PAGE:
A high-spec radio control system is one of the most popular upgrades as people get more involved in RC cars. There are many benefits - generally improved signal quality with less interference, nicer quality feel in the hand, and a huge variety of (often computerised) adjustments. Popular brands in the UK include Futaba, KO, Hitec, Sanwa and Spektrum.
But this multitude of adjustments can be a blessing and a curse. I see loads of people who have set the radio up incorrectly, and the car ends up running worse than it was with the original low-spec radio system! This guide should help you through the minefield of radio settings. I will use the Futaba names for each function, other brands may differ slightly but the manual should make the functions clear.
These tips aren't just for racers - they are for everyone. Could you imagine taking your full-size driving test in a car that only had full lock on left-hand turns, or where the accelerator pedal only had half-an-inch of travel before reaching full throttle?
Never switch on your radio without checking that nobody else is on the same frequency (either at the track or playing in the park). Interference can send models out of control, damaging them and possibly the people near them. Always switch on your transmitter before switching on the car to stop runaways. Turn the car off before the transmitter when you have finished.
Correct servo installation
The first thing to do with any new radio setup is to make sure the servos themselves are installed properly. Sometimes when you change radio brands the servos will centre in a slightly different position, or even turn in the opposite direction. This needs to be corrected.
Power up the transmitter and the receiver with the servos plugged in. Make sure all the radio trims are set to neutral (if the radio is new they should be at neutral by default). Now fit the servo horns close to where they should be. Generally speaking horns and linkages are set at 90 degree angles, but your car may need to be set up a little differently to get even and maximum throw in all directions.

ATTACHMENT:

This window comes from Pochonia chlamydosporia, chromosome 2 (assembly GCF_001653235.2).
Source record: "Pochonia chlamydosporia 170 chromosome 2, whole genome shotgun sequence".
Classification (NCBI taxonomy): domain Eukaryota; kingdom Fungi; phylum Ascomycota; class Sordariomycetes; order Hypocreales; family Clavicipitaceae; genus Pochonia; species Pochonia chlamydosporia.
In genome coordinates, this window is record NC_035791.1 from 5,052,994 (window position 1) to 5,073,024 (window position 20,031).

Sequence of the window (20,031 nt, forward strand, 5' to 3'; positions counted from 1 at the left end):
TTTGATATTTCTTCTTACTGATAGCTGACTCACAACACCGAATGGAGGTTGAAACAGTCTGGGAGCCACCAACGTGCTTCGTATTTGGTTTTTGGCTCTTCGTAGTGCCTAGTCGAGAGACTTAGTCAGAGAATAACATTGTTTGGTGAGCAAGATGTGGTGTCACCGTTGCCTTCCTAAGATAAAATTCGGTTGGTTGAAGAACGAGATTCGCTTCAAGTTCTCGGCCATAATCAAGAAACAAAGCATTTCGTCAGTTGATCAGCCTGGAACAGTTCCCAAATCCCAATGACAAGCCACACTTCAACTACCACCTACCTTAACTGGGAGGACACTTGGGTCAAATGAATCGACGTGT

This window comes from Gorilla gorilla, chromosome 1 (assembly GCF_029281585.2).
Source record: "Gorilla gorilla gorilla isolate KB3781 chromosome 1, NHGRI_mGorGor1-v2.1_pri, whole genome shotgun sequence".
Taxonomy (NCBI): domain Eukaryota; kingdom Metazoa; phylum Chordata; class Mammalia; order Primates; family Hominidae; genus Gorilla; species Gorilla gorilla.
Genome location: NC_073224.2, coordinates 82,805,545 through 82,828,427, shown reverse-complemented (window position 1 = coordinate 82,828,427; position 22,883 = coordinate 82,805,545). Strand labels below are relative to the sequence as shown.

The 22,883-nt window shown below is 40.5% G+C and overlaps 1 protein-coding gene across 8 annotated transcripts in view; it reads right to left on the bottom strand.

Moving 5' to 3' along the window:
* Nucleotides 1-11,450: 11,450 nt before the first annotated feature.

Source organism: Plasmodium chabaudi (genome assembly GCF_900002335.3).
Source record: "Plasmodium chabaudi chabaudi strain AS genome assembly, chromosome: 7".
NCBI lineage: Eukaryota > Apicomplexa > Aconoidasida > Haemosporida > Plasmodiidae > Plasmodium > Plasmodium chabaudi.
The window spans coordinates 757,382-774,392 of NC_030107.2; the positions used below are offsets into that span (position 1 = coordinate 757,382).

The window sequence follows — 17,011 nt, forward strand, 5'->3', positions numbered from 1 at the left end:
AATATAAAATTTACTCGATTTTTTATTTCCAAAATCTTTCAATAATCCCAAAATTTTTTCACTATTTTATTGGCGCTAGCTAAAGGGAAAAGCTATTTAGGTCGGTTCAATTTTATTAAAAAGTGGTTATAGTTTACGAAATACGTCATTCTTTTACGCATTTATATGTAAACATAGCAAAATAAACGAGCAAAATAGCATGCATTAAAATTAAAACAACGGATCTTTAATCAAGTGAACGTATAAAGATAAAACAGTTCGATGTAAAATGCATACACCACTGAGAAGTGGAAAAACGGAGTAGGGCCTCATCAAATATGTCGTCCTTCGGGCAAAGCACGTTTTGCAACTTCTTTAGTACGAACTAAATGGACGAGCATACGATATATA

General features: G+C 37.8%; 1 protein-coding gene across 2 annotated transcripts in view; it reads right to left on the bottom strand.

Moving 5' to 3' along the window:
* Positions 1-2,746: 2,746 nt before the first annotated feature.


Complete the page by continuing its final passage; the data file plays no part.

The first setting to use is Subtrim. Subtrim is a master control that adjusts the neutral position of the servo without affecting its throw in either direction (unlike the normal trim). This should be used to fine tune the servos horns to the correct initial positions.
Example - a steering servo may need some subtrim to get the horn at 90 degrees to the servo case.
ATV (Adjustable Travel Volume), also known as EPA (End Point Adjustment) is a master control used to limit (or increase) the total throw of the servo in one or both directions. Use this to make sure that full travel is reached, and to stop the servo from straining against bump stops (if you can hear the servo buzzing at full travel it is under strain and may be damaged). ATV should only be adjusted with the Dual Rate at maximum (see below).
Example - the throttle servo ATV should be set so that the carb is only fully open at full throttle (no more, no less). This means you will have a progressive throttle response.